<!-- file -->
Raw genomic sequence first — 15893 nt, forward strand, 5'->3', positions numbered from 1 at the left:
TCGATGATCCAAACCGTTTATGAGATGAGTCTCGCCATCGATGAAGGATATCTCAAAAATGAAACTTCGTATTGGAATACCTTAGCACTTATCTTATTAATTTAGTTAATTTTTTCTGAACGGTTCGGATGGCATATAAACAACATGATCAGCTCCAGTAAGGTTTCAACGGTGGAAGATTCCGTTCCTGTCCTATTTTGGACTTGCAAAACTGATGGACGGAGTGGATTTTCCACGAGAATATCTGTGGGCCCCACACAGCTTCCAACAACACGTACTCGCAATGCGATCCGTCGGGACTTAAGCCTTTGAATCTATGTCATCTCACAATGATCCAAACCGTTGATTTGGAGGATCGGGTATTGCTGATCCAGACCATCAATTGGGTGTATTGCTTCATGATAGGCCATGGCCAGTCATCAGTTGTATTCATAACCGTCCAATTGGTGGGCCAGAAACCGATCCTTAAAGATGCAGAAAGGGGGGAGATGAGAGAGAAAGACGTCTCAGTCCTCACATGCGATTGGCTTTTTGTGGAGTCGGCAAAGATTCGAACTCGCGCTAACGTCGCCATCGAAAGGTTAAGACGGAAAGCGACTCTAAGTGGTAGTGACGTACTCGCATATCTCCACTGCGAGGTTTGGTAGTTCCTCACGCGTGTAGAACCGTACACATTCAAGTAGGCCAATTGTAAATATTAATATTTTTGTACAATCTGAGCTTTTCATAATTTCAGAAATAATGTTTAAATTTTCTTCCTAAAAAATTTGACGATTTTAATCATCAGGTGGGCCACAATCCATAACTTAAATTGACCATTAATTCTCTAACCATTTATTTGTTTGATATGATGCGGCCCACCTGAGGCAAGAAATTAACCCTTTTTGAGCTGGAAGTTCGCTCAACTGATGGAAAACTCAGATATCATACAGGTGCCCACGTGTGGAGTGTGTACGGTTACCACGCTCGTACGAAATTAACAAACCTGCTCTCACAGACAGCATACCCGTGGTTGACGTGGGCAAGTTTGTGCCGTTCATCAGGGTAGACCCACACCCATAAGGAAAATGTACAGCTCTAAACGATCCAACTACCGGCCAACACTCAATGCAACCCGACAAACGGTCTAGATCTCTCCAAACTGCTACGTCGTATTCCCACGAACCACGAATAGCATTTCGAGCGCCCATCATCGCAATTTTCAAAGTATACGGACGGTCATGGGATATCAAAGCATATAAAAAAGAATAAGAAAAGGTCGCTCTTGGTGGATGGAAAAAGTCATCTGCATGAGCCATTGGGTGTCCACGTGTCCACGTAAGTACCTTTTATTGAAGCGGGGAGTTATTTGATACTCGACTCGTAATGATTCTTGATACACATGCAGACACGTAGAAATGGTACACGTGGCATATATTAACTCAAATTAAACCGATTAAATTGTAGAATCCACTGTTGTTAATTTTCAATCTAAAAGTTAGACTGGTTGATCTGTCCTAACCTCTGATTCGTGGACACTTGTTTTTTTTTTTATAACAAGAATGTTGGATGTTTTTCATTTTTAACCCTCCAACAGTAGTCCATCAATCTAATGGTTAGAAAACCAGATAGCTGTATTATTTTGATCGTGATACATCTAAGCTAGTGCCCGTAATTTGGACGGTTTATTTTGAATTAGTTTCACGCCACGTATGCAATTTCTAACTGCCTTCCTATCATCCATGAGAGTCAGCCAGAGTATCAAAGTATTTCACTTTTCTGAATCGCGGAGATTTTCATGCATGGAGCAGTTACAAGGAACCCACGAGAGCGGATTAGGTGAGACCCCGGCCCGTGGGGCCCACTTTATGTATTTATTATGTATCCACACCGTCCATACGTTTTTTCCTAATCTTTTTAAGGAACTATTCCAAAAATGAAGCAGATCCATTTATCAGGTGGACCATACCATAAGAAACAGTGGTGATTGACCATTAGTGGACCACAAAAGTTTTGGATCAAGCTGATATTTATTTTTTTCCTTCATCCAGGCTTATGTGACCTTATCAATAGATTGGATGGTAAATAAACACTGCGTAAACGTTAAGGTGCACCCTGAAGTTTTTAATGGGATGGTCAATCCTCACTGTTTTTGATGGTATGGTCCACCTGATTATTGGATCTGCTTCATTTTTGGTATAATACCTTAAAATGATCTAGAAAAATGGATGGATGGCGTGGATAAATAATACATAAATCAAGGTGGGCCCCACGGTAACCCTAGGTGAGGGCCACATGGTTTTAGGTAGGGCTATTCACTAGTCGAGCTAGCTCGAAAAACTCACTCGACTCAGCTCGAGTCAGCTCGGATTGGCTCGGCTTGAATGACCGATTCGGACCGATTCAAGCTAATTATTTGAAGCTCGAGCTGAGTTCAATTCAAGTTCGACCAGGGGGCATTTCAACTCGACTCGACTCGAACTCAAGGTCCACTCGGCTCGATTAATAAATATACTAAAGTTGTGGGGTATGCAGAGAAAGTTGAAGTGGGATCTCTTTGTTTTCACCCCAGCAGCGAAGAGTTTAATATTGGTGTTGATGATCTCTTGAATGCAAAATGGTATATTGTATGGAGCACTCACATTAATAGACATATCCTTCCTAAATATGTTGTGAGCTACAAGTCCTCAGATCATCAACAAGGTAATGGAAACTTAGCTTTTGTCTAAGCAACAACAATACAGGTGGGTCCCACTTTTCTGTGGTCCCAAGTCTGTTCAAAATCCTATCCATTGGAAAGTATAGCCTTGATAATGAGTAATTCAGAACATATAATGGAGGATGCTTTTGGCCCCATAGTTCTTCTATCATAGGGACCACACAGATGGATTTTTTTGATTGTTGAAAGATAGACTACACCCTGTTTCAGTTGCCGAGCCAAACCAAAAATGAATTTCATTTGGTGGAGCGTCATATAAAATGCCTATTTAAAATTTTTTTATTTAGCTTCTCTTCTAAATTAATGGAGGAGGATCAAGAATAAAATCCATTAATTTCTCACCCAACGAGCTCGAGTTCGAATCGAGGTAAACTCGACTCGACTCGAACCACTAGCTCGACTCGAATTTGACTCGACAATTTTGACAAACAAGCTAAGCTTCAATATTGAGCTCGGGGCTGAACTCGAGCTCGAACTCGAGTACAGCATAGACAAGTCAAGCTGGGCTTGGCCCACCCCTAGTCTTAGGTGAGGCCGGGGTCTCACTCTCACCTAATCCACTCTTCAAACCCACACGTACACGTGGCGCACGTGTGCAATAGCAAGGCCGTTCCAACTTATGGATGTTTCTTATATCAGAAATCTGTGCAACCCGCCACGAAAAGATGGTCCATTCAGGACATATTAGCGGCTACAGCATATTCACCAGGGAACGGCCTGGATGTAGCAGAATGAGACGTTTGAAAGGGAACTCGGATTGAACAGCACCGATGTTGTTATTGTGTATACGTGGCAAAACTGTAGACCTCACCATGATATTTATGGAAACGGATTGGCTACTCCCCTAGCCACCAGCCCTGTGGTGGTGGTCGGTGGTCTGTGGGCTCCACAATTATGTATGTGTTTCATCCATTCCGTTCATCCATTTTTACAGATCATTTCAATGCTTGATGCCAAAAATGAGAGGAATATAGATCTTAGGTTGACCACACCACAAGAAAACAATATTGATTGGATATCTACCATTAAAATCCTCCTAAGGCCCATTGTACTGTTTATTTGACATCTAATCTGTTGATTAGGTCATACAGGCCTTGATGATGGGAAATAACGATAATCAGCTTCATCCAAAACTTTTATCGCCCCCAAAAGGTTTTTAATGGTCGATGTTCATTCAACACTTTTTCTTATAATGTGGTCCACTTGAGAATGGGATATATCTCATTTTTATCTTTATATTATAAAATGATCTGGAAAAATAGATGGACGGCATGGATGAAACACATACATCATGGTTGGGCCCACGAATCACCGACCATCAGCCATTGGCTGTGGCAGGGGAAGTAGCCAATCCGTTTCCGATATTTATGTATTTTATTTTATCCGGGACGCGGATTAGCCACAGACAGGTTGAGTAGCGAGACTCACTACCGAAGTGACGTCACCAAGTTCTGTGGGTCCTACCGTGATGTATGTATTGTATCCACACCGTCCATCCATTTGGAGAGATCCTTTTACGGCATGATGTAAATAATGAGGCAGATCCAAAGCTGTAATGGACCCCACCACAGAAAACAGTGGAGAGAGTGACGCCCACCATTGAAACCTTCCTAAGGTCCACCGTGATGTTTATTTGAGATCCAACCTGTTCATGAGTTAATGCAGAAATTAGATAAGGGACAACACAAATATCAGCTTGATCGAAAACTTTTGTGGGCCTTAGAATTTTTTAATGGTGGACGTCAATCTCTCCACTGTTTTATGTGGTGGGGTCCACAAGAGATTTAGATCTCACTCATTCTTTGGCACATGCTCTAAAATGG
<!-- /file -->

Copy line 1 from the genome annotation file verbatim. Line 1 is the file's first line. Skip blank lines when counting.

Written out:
Raw genomic sequence first — 15893 nt, forward strand, 5'->3', positions numbered from 1 at the left: